# Really? You Did That in Math Class?

Yes, we really did. Stay with me...

In 1995, Denis John Adams was convicted for sexual assault. The odds against him, regarding a DNA match, were one in 2,000,000. This meant that jurors were two million times more likely to observe the evidence if Adams were guilty than if he were innocent. Based on these odds, he was convicted.

Those odds are exceedingly small:   But we cannot truly grasp how small this number is until we can first grasp how large the denominator is. Only then will we be able to understand how small the odds of him being notguilty really are. Let’s look first at the number ‘one million’ (1 x 106). One million dimes stacked on top of one another would be taller than three Empire State Buildings. One billion (1 x 109) dimes stacked on top of one another would reach beyond our atmosphere (almost 840 miles). And one trillion (1 x 1012) dimes stacked on top of one another would reach to the moon and back, and to the moon again, and halfway back.

The point I am trying to make here is not how accurate DNA odds are, but rather to show that we, as a culture, put muchcredence in statistics. We believe them....and for good reason! We have sentenced criminals to death and we have exonerated people from death row based on our trust in statistics, in the odds.

Now, back to math class. We were discussing mathematical permutations and trying to see what the odds would be for the following problem: Assuming all eleven letters are present, what are the odds that shaking them up and pouring them out on the ground would result in the correctly-spelled word “mississippi”? The answer? Nearly one in forty million

Compare this to the DNA odds in the court case. We are willing to convict a man based on odds of one in 2 x 106. Surely, the chance that someone else could be guilty of that crime is so small that it would never happen. Are we, then, willing to believe that the word “mississippi” could form itself, even though the odds are so incredibly small? Perhaps given enough time....

To make the scenario a bit more realistic, we decided to change the starting conditions. So, here is a new problem. What are the odds of shaking up the letters, pouring them out, and spelling “mississippi” if our bowl contains an entire alphabet (plus three extra “s”s, three extra “i”s, and one extra “p”)? Now the odds fell dramatically to one in 8,700,000,000,000,000,000,000,000,000,000,000,000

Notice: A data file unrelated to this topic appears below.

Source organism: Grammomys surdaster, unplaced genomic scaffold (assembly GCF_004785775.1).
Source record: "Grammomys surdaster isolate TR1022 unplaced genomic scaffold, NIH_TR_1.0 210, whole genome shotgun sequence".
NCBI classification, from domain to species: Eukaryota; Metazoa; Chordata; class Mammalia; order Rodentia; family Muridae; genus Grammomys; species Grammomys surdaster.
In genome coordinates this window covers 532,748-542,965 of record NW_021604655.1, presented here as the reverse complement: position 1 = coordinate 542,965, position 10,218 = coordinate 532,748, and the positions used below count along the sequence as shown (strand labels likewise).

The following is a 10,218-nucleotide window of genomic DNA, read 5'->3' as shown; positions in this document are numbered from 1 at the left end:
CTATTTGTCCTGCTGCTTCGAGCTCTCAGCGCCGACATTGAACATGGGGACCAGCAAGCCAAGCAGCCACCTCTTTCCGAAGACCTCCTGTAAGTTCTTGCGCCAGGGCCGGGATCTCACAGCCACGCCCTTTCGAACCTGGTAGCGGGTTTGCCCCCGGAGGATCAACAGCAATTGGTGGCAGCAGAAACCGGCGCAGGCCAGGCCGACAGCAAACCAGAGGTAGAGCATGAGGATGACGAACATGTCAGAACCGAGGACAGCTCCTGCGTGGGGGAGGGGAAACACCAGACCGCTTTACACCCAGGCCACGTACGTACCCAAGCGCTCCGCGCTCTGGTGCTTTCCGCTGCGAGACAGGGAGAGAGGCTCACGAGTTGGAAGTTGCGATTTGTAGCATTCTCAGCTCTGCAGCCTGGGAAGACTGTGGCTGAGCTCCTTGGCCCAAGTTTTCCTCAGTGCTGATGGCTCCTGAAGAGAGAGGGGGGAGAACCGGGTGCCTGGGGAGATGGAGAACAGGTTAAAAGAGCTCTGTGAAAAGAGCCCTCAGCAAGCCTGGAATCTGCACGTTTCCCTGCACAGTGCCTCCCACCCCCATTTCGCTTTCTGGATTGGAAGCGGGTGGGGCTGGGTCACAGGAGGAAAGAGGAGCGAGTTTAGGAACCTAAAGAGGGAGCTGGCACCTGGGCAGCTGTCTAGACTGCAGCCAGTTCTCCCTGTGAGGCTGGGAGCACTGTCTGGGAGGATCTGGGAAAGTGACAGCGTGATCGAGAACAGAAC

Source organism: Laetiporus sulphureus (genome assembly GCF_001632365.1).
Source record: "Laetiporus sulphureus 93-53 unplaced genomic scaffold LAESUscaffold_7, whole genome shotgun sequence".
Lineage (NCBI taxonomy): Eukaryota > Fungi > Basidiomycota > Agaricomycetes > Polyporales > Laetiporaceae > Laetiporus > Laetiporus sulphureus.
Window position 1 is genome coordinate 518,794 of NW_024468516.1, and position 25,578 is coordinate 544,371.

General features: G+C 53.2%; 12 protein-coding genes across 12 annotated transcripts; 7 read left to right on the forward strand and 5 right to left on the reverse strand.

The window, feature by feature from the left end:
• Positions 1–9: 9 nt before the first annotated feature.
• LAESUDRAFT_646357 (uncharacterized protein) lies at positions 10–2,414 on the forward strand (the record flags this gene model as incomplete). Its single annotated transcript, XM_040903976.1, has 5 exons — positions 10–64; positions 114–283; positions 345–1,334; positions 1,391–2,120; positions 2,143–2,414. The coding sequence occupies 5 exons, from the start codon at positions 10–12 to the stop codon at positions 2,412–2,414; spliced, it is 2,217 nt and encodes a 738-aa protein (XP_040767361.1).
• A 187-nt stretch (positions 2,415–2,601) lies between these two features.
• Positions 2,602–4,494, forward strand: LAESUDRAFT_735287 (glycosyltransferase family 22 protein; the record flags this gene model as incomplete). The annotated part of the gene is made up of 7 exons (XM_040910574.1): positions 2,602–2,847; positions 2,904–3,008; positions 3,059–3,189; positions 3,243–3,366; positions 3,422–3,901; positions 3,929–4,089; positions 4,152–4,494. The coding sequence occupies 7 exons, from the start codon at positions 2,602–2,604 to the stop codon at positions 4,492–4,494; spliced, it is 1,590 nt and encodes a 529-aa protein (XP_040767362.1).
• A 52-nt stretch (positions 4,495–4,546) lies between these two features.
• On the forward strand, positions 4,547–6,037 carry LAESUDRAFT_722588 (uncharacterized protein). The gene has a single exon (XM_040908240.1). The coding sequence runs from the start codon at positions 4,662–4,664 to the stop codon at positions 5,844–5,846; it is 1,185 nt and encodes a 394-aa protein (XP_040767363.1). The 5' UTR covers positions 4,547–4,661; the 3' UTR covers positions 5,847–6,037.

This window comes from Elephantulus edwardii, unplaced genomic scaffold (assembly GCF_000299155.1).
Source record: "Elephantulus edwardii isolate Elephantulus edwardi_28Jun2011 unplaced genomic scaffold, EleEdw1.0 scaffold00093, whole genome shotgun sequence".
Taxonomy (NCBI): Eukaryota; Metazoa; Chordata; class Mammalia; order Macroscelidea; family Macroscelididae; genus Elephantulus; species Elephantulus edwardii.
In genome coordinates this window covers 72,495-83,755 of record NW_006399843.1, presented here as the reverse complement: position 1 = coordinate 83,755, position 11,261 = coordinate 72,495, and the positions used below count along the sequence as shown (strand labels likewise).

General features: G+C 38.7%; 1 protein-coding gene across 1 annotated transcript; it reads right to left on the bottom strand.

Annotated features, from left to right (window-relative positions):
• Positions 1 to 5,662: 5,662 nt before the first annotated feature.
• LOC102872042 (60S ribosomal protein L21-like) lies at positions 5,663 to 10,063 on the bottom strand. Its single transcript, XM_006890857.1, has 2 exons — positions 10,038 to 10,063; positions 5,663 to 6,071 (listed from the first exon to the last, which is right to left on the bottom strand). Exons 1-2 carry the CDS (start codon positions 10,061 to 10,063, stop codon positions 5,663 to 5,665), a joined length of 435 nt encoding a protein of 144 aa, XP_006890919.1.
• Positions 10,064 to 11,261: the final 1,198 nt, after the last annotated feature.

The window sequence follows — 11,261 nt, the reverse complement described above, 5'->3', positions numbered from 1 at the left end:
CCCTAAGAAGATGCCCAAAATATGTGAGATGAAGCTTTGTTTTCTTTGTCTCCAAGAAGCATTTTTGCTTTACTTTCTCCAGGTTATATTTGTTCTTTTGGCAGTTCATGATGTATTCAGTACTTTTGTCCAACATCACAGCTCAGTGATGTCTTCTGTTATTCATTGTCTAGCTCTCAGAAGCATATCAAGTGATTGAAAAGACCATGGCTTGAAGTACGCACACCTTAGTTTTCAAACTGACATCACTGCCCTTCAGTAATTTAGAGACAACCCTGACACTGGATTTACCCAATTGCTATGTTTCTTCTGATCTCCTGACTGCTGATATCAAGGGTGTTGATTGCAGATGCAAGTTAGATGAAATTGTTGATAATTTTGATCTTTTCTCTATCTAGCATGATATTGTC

How small are those odds? Well, again, we must get an idea how big the denominator is. Consider the average human hair. Stacking 8.7 x 1036 human hairs on top of one another would reach from earth to our nearest nonsolar star, Alpha Centauri,and back 9,415 trillion times! Surely we could never expect to spell out “mississippi” by randomly dumping letters on the floor! Or maybe we could...given enough time...

What would happen, then, if we assumed we had four full alphabets in our bucket? The odds shrink to one in 1.03 x 10166. Again, we see that these odds are ridiculously small based on the fact that the denominator is so vastly huge (1.03 x 10166represents a number that is much, much larger than the estimated number of molecules in the entire known universe). What if we then added into our bucket one set of numbers (zero through nine)? Odds now become one in 2.54 x 10186. These odds are more than 6,000 times smaller than the previous odds. Could it happen? Could we get “mississippi” out of this? Perhaps given enough time…